A class action brought in the UK by campaign group “Google You Owe Us” was blocked in the High Court yesterday (Monday 8th October 2018). They allege that in 2011/12 Google bypassed privacy settings on Apple iPhone handsets and collected data about millions of people in contravention of the Data Protection Act 1998. The High Court was told that the information collected by Google included data about race, sexuality, political leanings and social class.
Google You Owe Us hopes to secure compensation for 4.4m iPhone users in the UK. If successful, Google could have to pay £3.3bn (£750/affected user). In 2012 Google paid a fine of $22.5m (£14.4m) to the US Federal Trade Commission on similar grounds.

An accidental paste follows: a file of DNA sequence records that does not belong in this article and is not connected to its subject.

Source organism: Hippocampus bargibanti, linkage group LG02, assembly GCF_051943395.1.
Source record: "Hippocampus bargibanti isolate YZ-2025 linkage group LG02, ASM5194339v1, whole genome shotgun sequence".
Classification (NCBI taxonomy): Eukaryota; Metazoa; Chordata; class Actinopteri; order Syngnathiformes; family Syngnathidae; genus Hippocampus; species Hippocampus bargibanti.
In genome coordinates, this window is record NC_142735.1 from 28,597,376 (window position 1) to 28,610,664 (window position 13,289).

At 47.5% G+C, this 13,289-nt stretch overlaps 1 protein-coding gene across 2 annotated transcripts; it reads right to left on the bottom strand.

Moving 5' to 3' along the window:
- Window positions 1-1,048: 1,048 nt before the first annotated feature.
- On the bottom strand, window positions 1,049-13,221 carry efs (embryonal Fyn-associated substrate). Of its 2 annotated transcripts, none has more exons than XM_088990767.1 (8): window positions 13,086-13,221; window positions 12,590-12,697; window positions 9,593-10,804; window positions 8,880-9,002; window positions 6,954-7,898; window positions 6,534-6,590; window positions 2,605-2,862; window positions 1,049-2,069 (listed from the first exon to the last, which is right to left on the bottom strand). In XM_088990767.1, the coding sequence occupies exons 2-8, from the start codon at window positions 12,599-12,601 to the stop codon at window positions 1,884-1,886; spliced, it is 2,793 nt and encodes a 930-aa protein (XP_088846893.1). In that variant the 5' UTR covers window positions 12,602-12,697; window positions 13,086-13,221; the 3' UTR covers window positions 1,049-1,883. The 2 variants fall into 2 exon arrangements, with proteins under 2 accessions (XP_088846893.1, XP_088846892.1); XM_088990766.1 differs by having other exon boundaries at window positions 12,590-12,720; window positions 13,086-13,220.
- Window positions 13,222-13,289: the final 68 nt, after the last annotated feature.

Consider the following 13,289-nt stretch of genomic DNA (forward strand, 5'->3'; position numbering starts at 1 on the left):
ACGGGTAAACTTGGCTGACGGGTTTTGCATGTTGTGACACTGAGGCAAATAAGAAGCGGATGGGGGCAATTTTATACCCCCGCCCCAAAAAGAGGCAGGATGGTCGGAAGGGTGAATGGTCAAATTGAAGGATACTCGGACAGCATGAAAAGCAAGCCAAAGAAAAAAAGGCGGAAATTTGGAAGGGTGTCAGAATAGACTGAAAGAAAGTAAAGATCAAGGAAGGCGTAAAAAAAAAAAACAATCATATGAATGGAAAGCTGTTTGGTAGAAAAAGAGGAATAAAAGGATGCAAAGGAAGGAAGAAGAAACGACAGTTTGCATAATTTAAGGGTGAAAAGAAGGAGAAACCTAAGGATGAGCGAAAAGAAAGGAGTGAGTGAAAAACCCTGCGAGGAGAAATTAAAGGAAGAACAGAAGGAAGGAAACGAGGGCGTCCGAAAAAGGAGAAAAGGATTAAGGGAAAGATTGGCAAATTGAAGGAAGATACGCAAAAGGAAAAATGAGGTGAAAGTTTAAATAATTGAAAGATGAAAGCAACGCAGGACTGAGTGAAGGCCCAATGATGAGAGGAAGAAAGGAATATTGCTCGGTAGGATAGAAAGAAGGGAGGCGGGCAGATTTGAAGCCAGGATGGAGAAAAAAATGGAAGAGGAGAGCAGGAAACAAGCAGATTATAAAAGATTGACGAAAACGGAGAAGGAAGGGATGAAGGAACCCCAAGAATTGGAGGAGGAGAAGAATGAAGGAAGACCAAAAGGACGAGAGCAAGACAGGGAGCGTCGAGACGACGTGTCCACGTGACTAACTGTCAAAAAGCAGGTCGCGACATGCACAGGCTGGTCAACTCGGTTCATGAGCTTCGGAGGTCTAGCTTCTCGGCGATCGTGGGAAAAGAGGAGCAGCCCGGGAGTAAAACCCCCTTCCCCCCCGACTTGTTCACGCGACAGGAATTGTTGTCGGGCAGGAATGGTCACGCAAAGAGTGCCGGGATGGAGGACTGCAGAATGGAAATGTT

However, yesterday Mr Justice Warby stopped the claim from proceeding, because it had not been established that Google’s actions had caused “damage” and due to the difficulties involved with reliably calculating the number of iPhone users in the UK who might have been affected.
Richard Lloyd, a former director of the consumer group Which? is leading this litigation for the campaign group. Commenting on the High Court’s ruling, Mr Lloyd said “closing this route to redress puts consumers in the UK at risk and sends a signal to the world’s largest tech companies that they can continue to get away with treating our information irresponsibly”.
An appeal is planned. Watch this space.
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